To the extent that the various therapists offered an analysis, they tended to gloss over the social trauma and go back to my parents and their strait-laced morality. And so I spent some years trying to shake off said morality, to recapture the spontaneity of which they had deprived me. In the course of these attempts I did a number of things, by no means all related here, of which I am not proud, while the longed-for fulfillment eluded me. It was only Nadine (eventually destined to become a psychiatrist) who focused on the central issue, and so was able to set me on a more fruitful path. She did so by lending me a book: Victor Frankl’s Man’s Search for Meaning.
It was the first book I had read that was explicitly about the great horror of which Celan’s poems speak mostly in in dark allusions. Grim as it is, Frankl’s book is a softened account compared with some others I have read since. However, the book is not only about the atrocities, but about the “search for meaning” that helped him to survive and live on afterward without despairing, and which was the basis for his practice of “logotherapy.” The premise of logotherapy is that “the striving to find a meaning in one’s life is the primary motivational force in man.” He says moreover that logotherapy “focuses on the future, that is to say, on the assignments and meanings to be fulfilled by the patient in his future.”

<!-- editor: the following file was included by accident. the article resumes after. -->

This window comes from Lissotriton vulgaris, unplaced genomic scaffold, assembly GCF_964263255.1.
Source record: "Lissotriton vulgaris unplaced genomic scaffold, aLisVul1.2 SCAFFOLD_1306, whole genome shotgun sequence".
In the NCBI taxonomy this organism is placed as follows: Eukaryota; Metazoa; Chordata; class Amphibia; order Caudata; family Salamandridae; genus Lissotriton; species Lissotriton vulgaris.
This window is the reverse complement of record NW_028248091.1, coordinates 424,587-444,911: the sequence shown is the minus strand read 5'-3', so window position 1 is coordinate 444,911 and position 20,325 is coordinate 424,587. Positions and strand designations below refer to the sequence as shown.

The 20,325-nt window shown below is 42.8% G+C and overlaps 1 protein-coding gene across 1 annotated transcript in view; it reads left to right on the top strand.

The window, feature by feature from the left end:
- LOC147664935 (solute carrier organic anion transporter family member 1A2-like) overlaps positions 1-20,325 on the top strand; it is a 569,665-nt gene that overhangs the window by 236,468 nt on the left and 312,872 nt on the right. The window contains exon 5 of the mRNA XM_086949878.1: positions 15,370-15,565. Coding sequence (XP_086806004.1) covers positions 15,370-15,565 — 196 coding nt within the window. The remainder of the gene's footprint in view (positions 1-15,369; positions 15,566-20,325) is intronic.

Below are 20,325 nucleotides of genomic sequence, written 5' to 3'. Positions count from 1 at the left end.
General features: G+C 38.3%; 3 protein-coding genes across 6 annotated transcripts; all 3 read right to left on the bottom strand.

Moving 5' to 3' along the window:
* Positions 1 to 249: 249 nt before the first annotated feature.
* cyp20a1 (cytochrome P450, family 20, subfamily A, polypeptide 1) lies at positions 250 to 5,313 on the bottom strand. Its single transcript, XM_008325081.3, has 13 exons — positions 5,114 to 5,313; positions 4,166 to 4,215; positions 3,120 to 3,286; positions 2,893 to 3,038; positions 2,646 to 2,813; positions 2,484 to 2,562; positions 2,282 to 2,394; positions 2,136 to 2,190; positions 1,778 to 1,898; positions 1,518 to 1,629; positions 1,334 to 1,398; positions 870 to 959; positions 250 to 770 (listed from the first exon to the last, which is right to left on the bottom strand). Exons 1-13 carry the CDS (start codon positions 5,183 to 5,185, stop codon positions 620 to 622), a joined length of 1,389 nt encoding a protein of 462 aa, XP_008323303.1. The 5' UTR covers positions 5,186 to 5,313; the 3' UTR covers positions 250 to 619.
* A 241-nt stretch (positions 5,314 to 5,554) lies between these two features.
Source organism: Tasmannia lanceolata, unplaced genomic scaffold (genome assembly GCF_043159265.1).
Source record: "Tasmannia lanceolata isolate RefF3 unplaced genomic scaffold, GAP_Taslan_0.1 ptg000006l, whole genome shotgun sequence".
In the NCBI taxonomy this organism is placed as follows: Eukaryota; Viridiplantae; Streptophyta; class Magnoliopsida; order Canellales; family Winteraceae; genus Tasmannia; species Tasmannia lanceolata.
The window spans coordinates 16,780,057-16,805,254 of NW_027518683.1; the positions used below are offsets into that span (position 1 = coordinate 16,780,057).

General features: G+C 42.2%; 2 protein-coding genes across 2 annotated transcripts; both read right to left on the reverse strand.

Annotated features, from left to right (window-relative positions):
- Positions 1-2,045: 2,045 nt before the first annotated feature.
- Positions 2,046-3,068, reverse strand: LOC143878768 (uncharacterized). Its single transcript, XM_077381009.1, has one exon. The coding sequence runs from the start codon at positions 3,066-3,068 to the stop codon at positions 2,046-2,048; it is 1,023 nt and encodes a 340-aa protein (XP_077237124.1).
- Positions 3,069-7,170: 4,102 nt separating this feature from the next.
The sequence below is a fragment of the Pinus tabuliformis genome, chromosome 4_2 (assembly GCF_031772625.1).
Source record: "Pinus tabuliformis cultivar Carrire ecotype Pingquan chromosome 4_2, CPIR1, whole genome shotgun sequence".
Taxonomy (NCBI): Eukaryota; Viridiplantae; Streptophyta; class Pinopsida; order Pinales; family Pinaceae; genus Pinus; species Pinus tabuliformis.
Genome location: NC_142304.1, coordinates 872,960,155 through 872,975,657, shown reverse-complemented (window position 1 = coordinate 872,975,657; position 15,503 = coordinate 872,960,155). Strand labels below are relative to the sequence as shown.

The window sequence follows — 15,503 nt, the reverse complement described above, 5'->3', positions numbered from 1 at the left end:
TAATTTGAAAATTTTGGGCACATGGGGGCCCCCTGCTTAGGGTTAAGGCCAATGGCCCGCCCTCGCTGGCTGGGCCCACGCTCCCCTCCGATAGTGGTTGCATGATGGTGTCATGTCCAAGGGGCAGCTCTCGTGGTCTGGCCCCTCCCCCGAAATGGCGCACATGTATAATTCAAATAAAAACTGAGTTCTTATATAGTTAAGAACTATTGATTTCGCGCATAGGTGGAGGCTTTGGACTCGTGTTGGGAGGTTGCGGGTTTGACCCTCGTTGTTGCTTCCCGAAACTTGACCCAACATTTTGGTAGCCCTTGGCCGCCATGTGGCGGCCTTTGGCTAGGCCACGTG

One of the key words in Celan’s poetry and statements about poetry, is Sinn, which means both “meaning” and “direction.” Thus in both Celan’s poetry and in logotherapy, the search for meaning is also the search for a future. An early commentator on Celan’s work, Adelheid Rexheuser, called her study Sinnsuche und Zeichensetzung (the search for meaning and the setting of signs). They differ in that Frankl urges the patient to find meaning in his own life, his own future, whereas for Celan the meaning depends on the response of an Other. Still there was enough in common to make me feel as though Frankl’s work broke through a kind of zone of silence that surrounded Celan’s work in my mind, and this in itself was healing. Frankl’s theory took a nobler attitude toward the human soul than psychiatry had previously represented to me. In the light of logotheraphy, perhaps, it occurred to me, after I’d seen the notes of yet another psychologist who saw me that summer, that these notes were dry, they contained nothing of the person I was, they were like a photograph taken in a booth at the bus station.
There were two things in Frankl’s book that struck me particularly. The first was that Frankl quotes the same statement from Emilia Galotti – “He who does not lose his reason over certain things, has none to lose” – which I had inserted into the letter about the sit-in! The second thing was the passage where, on the way to hard labor in the cold winter dawn at Auschwitz, he has a kind of beatific vision of his wife, whose fate he does not know, a vision of being beyond time, and attains the certainty that “The salvation of man is through love and in love.”